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Discussion Starter #1
Hi guys, went through a lot of discussion with Tom Barr on this topic offlist and he always mention that it only takes about an hour or so to return the CO2 levels back to the optimal range of 20-30ppm even after say 50-70% water change. I have tried different types of reactors (internals/externals), changing of flow patterns in the tank but have yet to get that type of fast response that he seems to be getting. Currently, my 20 gallon tank with a powerhead powered internal reactor takes about 3-5 hours to return the CO2 back to optimal range after a 50% water change. I would like to hear your views and personal experiences on this. Thanks in advance.
 

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Why do you need it to come back so quick? Maybe he is using the PH controllers that may do it faster. Will anything bad happen if things dont come back so quickly?
 

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Discussion Starter #3
> With high GH and KH and pH tap water, a 40-60% water change is taking my
> CO2 down to around 5 ppm (or whatever normal ppm is without supplement).
> It takes about 1-2 days (sometimes more) for the pH to recover to the
> 7.1-7.3 range I try to keep it in.

A decent CO2 system would keep the pH in a good range within 1 hour or so.
If it takes days to hit a good range, how is it that the system is able to
keep up with the plant's uptake depletion rates?

CO2 is the biggest issue for you. And it will cause the most grief if it's
not well set up and responsive.

I know that everyone's circumstances are
> different (tap water GH, KH, pH, and w/g, fish and plant load and needs,
> etc.) but I suspect that this is probably where my tank differs from
> most of yours and is the area I should look into first. After you do a
> 50% water change, how high does your pH go and how long does it take
> your tank to come back to the desired pH?

About 1 hour or so.
pH, KH, GH of the tap etc really doesn't matter. It's all about the
CO2/uptake/mixing rate/flow rate etc.

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Taken off APD and the response was from Tom Barr
Shane, the reason is as stated above. I did wrote to Tom offlist and he did confirm that it should take an hour or so at most for whatever tank size. How fast does your CO2 level return to optimal range say after a large water change? 8)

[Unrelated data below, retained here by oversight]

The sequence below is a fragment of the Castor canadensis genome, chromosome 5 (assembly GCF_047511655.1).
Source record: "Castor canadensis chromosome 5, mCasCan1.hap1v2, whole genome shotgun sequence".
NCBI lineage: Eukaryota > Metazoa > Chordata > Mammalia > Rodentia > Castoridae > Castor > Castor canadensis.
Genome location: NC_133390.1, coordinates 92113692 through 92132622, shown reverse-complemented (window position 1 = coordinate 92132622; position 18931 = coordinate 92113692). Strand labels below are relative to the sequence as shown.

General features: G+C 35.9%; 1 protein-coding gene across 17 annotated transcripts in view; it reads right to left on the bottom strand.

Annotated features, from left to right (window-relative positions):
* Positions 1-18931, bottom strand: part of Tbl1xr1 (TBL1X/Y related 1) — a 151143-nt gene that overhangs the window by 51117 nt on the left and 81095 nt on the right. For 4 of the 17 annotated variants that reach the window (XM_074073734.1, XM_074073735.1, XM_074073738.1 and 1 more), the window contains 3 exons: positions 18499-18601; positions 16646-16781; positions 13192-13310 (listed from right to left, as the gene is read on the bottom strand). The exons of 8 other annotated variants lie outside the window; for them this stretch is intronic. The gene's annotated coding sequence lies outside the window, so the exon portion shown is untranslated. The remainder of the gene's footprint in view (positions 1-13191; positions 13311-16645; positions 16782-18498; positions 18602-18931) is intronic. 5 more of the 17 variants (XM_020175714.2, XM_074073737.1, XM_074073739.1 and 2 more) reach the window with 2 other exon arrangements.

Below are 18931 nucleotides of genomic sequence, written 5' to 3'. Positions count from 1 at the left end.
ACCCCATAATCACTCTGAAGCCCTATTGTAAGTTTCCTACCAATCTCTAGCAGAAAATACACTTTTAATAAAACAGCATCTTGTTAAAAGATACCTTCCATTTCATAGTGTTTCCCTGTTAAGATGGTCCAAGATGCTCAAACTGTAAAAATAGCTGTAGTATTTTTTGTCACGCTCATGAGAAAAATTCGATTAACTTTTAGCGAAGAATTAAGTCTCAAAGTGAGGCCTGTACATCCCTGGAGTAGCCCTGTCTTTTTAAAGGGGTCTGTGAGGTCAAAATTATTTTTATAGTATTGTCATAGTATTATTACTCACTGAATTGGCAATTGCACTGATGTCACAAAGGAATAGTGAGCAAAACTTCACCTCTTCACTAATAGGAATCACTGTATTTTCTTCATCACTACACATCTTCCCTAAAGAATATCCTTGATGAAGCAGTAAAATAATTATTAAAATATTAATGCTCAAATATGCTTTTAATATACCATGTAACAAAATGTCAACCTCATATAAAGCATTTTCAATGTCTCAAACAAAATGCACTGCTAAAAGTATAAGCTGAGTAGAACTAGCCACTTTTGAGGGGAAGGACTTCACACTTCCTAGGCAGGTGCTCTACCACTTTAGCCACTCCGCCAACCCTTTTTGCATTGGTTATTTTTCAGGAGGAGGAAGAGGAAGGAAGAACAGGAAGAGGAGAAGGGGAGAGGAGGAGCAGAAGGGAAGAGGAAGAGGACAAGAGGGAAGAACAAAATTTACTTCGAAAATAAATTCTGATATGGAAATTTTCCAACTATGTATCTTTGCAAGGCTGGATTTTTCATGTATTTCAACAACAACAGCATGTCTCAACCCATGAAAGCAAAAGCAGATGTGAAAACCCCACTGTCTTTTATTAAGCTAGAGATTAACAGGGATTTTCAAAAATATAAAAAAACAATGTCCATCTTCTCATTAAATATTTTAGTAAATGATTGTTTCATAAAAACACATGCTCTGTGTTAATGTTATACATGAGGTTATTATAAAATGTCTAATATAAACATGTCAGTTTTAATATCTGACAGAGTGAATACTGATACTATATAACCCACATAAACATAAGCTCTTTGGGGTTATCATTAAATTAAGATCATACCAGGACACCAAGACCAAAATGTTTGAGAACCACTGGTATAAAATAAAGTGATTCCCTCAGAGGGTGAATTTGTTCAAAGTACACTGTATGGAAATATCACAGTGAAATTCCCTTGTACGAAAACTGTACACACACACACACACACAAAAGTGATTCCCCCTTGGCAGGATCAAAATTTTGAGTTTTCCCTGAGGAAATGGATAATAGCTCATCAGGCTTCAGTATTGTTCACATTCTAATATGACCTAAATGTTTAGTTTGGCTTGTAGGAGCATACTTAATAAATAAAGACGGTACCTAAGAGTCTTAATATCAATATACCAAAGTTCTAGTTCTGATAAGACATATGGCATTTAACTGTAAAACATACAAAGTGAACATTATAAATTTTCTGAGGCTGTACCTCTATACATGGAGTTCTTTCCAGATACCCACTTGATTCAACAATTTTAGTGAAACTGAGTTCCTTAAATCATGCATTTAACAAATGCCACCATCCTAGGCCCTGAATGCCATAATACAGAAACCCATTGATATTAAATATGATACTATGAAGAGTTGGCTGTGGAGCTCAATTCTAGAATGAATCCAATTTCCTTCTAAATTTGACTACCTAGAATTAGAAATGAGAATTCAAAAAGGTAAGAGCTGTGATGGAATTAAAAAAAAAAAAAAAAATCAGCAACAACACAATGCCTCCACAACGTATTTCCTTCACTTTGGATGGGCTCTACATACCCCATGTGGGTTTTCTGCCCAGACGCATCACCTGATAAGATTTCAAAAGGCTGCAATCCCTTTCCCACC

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I think KH may play at part.
If one has low KH tapwater, a waterchange will reduce the KH and accelerate the pH reduction process.

So I think something like below will improve the response time.

Change water, increase CO2 bps, CO2 level back to normal, bring up KH to normal levels, reduce CO2 bps to normal.
 

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It takes my tank 3 hours to go abck t 25ppm, then at the end of the day i am at 35ppm. I jusy blacked out my tank(Well my dad did while i was away) and he has left my co2 off entirely for the beginning part of the afternoon. I just checked co2 and turned it on at 1 now its 2 and the co2 is at 20ppm. But i do not have a ph controller. All i do is after the water change let out a hard burst of co2 to get it back up then settle it down to a beat every 3 seconds. With a reactor 1000 on a 50gallon getting the co2 up fast is pretty easy. Every bit is dissolved very fast. I never even see the bubbles in the reactor the dissolve almost before they can show themselves. I also test with a lamotte co2 test kit instead of the PH and KH thing. The test kit is just easier are pretty cheap $19.95.
 

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Discussion Starter #6
Aquoi, KH does not play a part in it at all. Its all about mixing rate, uptake rate and flow rate in the tank/reactor. :? What I wanted to know is does folks have reactors that gave such fast response time?

Shane, without cranking the bubble rate up, are you able to get a fast response time as well? Where does you return line from the reactor 1000 go inside the tank? Tom mention to me that faster flow rate equal to more mixing and hence better response time. As long as the bubbles are not blow out from the bottom of the reactor, you are fine. The way the reactor line is placed in the tank also has an impact. It is best placed along the bottom back edge with a spraybar pointing towards the front of the tank.
 

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My modded reactor is so efficient that I don't see any stray bubbles in it and out of the outlet, even when I jack it up to 10bps (just to test)...
I just changed the water on Sat so I'll test it a few days later.
 

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The reactor is inline with my fluval 304 at full blast. I think its 300 gallons per hour or something like that. The intake for the filter is on the back right corner and the spray bar is on the left side pane of glass spraying across the tank. I always crank the co2 up so next time i do a water change i'll not and see what happens. I am guessing it will take way more than an hour.
 
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